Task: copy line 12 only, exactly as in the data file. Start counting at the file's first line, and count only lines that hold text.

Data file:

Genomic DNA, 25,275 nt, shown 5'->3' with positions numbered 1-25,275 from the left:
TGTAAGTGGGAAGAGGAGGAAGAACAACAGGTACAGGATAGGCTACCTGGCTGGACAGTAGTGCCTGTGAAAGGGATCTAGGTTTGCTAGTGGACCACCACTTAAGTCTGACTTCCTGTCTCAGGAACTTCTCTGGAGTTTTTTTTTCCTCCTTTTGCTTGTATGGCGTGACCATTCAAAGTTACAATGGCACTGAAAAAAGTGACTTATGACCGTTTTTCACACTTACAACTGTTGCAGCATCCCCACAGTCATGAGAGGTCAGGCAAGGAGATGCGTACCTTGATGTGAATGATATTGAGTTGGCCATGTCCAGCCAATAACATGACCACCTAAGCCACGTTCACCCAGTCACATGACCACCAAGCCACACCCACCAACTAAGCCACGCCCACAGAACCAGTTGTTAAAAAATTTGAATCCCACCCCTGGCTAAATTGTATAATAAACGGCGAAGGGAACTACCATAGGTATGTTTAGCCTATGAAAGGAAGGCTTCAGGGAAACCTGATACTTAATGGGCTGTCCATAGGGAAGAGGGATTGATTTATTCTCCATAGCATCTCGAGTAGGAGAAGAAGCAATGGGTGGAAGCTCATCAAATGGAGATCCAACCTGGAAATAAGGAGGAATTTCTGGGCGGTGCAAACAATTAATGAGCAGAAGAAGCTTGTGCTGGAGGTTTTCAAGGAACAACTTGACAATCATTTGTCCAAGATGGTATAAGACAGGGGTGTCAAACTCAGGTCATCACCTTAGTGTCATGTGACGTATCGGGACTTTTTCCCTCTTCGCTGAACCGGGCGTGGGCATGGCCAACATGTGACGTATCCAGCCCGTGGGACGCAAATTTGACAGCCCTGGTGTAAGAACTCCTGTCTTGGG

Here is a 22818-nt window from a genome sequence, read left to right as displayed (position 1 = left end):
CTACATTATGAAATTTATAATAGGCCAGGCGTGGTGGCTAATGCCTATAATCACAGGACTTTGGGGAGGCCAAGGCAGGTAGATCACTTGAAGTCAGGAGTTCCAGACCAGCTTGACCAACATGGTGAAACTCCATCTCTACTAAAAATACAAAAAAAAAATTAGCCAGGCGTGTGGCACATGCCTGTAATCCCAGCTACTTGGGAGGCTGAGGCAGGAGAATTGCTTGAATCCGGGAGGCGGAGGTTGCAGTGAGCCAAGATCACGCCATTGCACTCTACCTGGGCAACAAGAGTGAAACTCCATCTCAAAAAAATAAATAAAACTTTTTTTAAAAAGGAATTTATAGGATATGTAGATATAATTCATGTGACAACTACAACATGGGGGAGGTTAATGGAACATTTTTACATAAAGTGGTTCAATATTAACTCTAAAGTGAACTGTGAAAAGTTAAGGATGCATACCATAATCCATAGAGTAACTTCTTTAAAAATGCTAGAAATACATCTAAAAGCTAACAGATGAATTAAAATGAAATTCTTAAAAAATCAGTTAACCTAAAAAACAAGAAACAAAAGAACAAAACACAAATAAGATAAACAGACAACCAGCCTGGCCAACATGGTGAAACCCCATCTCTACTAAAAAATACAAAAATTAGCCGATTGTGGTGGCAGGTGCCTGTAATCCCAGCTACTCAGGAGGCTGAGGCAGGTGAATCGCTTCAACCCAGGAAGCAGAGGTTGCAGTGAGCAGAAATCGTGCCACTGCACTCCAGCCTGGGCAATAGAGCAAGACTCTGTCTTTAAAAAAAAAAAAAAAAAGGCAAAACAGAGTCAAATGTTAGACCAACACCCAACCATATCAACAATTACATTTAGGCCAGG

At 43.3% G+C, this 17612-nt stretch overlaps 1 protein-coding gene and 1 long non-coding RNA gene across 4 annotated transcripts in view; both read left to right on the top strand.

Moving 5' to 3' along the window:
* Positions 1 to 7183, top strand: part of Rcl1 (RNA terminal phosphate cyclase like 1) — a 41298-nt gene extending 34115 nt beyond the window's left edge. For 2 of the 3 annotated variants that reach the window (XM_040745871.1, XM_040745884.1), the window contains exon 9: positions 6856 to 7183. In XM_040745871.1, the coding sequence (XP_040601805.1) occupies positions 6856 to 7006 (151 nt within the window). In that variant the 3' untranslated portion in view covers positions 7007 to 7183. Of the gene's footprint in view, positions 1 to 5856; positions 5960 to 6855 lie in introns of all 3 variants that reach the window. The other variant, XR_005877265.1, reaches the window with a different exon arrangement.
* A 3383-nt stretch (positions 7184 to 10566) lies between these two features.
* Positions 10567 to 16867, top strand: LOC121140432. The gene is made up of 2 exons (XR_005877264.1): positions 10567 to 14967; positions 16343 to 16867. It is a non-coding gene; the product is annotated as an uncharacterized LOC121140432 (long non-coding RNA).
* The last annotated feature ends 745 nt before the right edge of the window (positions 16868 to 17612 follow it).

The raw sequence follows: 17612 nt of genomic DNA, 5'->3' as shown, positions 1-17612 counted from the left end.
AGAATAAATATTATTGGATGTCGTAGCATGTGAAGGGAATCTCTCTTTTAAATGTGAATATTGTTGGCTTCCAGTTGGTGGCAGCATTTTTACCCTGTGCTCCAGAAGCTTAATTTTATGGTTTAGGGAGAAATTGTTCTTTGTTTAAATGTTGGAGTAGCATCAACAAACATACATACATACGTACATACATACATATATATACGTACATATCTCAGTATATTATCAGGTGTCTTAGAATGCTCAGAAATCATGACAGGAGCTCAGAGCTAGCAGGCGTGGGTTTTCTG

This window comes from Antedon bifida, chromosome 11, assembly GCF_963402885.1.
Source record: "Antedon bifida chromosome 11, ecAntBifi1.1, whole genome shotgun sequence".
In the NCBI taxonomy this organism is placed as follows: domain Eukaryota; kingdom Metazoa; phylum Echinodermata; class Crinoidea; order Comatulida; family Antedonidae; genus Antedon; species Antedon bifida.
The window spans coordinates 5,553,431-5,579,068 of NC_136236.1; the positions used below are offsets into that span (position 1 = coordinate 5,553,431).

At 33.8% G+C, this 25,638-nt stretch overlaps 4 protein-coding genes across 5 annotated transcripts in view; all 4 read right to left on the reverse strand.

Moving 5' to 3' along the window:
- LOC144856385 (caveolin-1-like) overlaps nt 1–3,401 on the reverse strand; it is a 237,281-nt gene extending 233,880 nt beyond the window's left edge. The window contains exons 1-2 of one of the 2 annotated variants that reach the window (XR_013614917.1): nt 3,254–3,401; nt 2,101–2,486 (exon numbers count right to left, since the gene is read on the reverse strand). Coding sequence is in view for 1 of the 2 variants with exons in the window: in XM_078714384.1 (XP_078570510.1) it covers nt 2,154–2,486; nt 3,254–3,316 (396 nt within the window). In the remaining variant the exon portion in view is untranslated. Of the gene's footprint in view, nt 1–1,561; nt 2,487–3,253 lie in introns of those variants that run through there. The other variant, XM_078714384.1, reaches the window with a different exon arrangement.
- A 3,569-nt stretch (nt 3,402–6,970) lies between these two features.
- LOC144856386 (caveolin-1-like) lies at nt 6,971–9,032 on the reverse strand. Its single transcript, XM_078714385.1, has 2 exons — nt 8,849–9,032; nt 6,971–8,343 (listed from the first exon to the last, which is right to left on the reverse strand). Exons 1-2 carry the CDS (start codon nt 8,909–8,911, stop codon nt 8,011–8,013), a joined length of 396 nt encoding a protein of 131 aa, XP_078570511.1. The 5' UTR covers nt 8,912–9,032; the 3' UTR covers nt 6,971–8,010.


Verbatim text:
AGAATAAATATTATTGGATGTCGTAGCATGTGAAGGGAATCTCTCTTTTAAATGTGAATATTGTTGGCTTCCAGTTGGTGGCAGCATTTTTACCCTGTGCTCCAGAAGCTTAATTTTATGGTTTAGGGAGAAATTGTTCTTTGTTTAAATGTTGGAGTAGCATCAACAAACATACATACATACGTACATACATACATATATATACGTACATATCTCAGTATATTATCAGGTGTCTTAGAATGCTCAGAAATCATGACAGGAGCTCAGAGCTAGCAGGCGTGGGTTTTCTG